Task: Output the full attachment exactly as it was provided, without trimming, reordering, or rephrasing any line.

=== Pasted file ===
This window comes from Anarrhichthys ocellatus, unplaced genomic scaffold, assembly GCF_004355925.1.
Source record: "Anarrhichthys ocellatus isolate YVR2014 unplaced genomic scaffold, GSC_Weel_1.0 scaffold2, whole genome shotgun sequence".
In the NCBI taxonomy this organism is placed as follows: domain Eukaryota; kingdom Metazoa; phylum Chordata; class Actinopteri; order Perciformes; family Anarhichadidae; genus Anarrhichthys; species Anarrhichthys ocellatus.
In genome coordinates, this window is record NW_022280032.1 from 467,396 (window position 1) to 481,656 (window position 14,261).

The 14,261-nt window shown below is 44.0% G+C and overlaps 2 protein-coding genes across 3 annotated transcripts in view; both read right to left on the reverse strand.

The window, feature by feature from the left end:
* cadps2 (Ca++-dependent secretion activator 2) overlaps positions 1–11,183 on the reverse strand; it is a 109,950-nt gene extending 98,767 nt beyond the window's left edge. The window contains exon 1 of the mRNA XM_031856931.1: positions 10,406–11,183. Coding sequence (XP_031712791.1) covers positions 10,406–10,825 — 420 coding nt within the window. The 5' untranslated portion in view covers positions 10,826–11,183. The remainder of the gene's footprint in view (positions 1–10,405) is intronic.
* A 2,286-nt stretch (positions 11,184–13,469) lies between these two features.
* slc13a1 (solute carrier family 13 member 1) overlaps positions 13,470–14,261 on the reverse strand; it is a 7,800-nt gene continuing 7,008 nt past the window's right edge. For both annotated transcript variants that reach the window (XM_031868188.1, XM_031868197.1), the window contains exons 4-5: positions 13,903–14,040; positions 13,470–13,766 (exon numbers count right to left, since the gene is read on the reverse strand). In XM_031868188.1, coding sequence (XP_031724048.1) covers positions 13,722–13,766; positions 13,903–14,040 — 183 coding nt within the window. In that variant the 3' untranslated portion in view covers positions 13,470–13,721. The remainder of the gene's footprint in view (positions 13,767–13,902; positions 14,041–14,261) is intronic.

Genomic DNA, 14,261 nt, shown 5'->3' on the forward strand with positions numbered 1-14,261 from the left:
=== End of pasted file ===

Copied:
This window comes from Anarrhichthys ocellatus, unplaced genomic scaffold, assembly GCF_004355925.1.
Source record: "Anarrhichthys ocellatus isolate YVR2014 unplaced genomic scaffold, GSC_Weel_1.0 scaffold2, whole genome shotgun sequence".
In the NCBI taxonomy this organism is placed as follows: domain Eukaryota; kingdom Metazoa; phylum Chordata; class Actinopteri; order Perciformes; family Anarhichadidae; genus Anarrhichthys; species Anarrhichthys ocellatus.
In genome coordinates, this window is record NW_022280032.1 from 467,396 (window position 1) to 481,656 (window position 14,261).

The 14,261-nt window shown below is 44.0% G+C and overlaps 2 protein-coding genes across 3 annotated transcripts in view; both read right to left on the reverse strand.

The window, feature by feature from the left end:
* cadps2 (Ca++-dependent secretion activator 2) overlaps positions 1–11,183 on the reverse strand; it is a 109,950-nt gene extending 98,767 nt beyond the window's left edge. The window contains exon 1 of the mRNA XM_031856931.1: positions 10,406–11,183. Coding sequence (XP_031712791.1) covers positions 10,406–10,825 — 420 coding nt within the window. The 5' untranslated portion in view covers positions 10,826–11,183. The remainder of the gene's footprint in view (positions 1–10,405) is intronic.
* A 2,286-nt stretch (positions 11,184–13,469) lies between these two features.
* slc13a1 (solute carrier family 13 member 1) overlaps positions 13,470–14,261 on the reverse strand; it is a 7,800-nt gene continuing 7,008 nt past the window's right edge. For both annotated transcript variants that reach the window (XM_031868188.1, XM_031868197.1), the window contains exons 4-5: positions 13,903–14,040; positions 13,470–13,766 (exon numbers count right to left, since the gene is read on the reverse strand). In XM_031868188.1, coding sequence (XP_031724048.1) covers positions 13,722–13,766; positions 13,903–14,040 — 183 coding nt within the window. In that variant the 3' untranslated portion in view covers positions 13,470–13,721. The remainder of the gene's footprint in view (positions 13,767–13,902; positions 14,041–14,261) is intronic.

Genomic DNA, 14,261 nt, shown 5'->3' on the forward strand with positions numbered 1-14,261 from the left: